When the fish are ready to spawn, the male’s color will become more intense, and he will be more aggressive. The male bumblebee cichlid takes responsibility for selecting and cleaning the spawning site. He then displays to the female until she accepts him. During courtship, the two fish circle each other, head to tail, until the female cichlid deposits her eggs. After each egg is deposited, the female immediately picks them up in her mouth. Simultaneously, the male turns onto his side, shaking, extending his anal fin, and releasing his milt.
The female bumblebee cichlid notices the egg spots displayed on the male fish’s anal fin and tries to pick up what she thinks are eggs. In doing so, she takes in milt, which fertilizes the real eggs that she has in her mouth. Mating in this way can continue for several hours. In a mouthbrooder, the eggs are incubated for up to 25 days until they hatch. The newborn fry will stay in their mother’s mouth for a few further days. The usual brood size for a larger female mouthbrooder is around 25.
Once the newborn Maylandia crabros are swimming free, they will eat newly-hatched brine shrimp, crushed flake food, and daphnia, all of which you can buy from a good fish store or search online for the necessary info and order what you need.
Cichlids are susceptible to a number of diseases. Many of these problems are preventable through correct care and feeding, and most are curable. Here’s some helpful information about common conditions that can affect Maylandia crabro.
Swim Bladder Disease
Swim bladder disease, as the name suggests, affects the fish’s swim bladder. The swim bladder is an epithelium-lined sac inside the fish’s abdomen that controls buoyancy. A cichlid with swim bladder disease will find difficulty in remaining submerged and may become trapped on the surface of the water.
The most common cause of swim bladder problems is overfeeding, resulting in constipation and bloating. Ensuring that your fish get plenty of high-fiber food in their diet, such as peas, can prevent the condition.
Malawi bloat is a common disease among many species of African cichlid that are kept in aquariums. The condition causes swelling of the abdomen, loss of appetite, rapid breathing, discolored feces, and staying at the bottom of the aquarium. Also, Malawi bloat can cause kidney and liver damage if it is left untreated. Unfortunately, if the condition reaches that stage, it is usually fatal within a few days.
It is thought that Malawi bloat is caused by a protozoan parasite occupying the fish’s intestines. When the fish are stressed, for example, due to poor water quality, the protozoa reproduce, and problems begin. You can treat the disease by performing a large water change and then dosing the tank with Metronidazole. Remember to remove the activated carbon from the filter while you’re treating the aquarium with that medication.
Cotton Wool Disease
Cotton wool disease is an easy condition to diagnose, manifesting itself as a fuzzy white growth on infected fishes’ scales, fins, and head. The disease is caused by a naturally occurring fungus that is found in the aquarium, only becoming a problem when water quality is poor, or the fish are stressed.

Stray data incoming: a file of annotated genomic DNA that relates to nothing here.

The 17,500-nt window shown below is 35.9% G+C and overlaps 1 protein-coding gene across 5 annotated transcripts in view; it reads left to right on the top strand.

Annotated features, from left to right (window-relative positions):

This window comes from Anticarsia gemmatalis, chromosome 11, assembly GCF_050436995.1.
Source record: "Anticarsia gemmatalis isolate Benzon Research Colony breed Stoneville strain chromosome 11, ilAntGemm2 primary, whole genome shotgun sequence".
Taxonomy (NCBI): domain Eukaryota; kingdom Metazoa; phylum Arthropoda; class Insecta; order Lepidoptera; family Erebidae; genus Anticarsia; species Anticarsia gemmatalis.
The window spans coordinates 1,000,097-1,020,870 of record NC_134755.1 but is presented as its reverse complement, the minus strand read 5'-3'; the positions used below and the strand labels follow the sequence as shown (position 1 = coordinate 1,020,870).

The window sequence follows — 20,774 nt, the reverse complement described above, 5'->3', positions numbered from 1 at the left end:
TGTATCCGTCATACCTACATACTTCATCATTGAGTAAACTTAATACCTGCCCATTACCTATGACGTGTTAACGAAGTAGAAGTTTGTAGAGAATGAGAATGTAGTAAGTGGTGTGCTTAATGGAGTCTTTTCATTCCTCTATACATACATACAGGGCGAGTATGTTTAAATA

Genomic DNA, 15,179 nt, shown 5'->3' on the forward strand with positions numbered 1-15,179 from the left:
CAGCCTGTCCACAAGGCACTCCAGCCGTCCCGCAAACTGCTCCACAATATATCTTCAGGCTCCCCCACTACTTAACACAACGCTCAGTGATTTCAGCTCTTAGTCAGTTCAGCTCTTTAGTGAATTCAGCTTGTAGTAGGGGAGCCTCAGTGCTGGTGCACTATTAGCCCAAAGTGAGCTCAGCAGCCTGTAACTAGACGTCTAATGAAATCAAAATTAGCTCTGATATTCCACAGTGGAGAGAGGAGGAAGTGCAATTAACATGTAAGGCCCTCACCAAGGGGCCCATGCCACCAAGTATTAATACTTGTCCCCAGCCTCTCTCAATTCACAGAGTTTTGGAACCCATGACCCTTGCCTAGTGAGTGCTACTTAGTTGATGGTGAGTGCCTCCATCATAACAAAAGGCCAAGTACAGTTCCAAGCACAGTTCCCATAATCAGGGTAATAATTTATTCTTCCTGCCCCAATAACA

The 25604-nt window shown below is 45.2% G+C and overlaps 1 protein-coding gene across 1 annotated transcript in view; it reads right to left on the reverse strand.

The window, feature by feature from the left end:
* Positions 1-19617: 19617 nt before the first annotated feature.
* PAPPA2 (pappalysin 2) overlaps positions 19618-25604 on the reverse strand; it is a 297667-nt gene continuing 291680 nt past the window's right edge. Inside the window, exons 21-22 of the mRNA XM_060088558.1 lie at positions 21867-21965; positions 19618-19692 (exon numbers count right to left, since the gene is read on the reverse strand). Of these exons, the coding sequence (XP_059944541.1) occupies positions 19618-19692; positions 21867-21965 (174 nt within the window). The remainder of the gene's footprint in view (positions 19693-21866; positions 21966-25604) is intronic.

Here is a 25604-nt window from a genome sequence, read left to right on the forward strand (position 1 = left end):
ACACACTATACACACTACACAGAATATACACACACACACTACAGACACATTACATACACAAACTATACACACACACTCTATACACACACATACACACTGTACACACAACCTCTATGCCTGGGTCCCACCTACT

Treat the condition with an antifungal medication, and make sure that you remove uneaten food and organic debris from the substrate. Monitor the water quality to ensure that levels of ammonia, nitrites, and nitrates are as low as possible.
Flukes are a parasitic flatworm that infects the fish’s gills, hence the disease’s name. Once inside the fish, the parasite attacks the gill membranes, creating a thick film of slime and inflaming the gills. The slime interferes with the fish’s breathing. Symptoms of the condition include labored breathing, rubbing the body against objects in the aquarium, and fading color. You can treat gill flukes by adding aquarium salt to the water at a rate of one tablespoon per day and increasing the water temperature slightly.
Hole in the Head Disease
Hole in the head disease is also known as Hexamita. Hexamita is a common disease that can affect all species of freshwater fish but is especially prevalent in cichlids.
The condition causes depression to form in the fish’s head, as well as poor appetite and weight loss. Lesions may also develop along the fish’s lateral line, becoming larger over time. Eventually, a systemic infection develops. It is thought that hole in the head disease is caused by poor water quality, an imbalance in minerals in the water, and a parasite called Hexamita.
Hole in the head disease can be difficult to treat because of the condition’s potentially varied causes. However, you should begin by improving the water quality in your tank, treating the water with antibiotics, and ensuring that your fish are given the correct diet.
Ich is also commonly known as white spot disease and affects all species of tropical fish, including Mbuna.
The condition is caused by the aggressive protozoan parasite, Ichthyophthirius multifiliis. Ich is easily identifiable by the tiny white spots that form on the body, fins, and gills of the affected fish. Other symptoms of Ich include clamped fins, lethargy, poor appetite, rubbing against objects in the tank, and labored breathing.
Ich has a high infection rate and usually spreads rapidly throughout fishes that are kept in a community habitat. Fortunately, Ich is easily treatable with malachite green and acriflavine. If you prefer not to introduce chemical treatments into the aquarium, you can treat Ich with salt baths and by increasing the water temperature.
The bumblebee cichlid is a mouthbrooder that comes from the African Lake Malawi. More correctly known by its scientific name, Pseudotropheus crabro, these beautiful fish make a stunning addition to a large tank. However, bumblebee cichlids can be very aggressive, and, for that reason, they are best kept with other confident cichlid species.
An omnivore, Maylandia crabro may live for over ten years if kept in the right conditions and given proper care. Many males are slightly larger than females. Pseudotropheus crabros are almost always dark brown to black in color with distinctive yellow/gold striped pattern on the body and dark spots along the ventral line.
These mouthbrooders can be bred in captivity, although spawning is most successful in a big tank.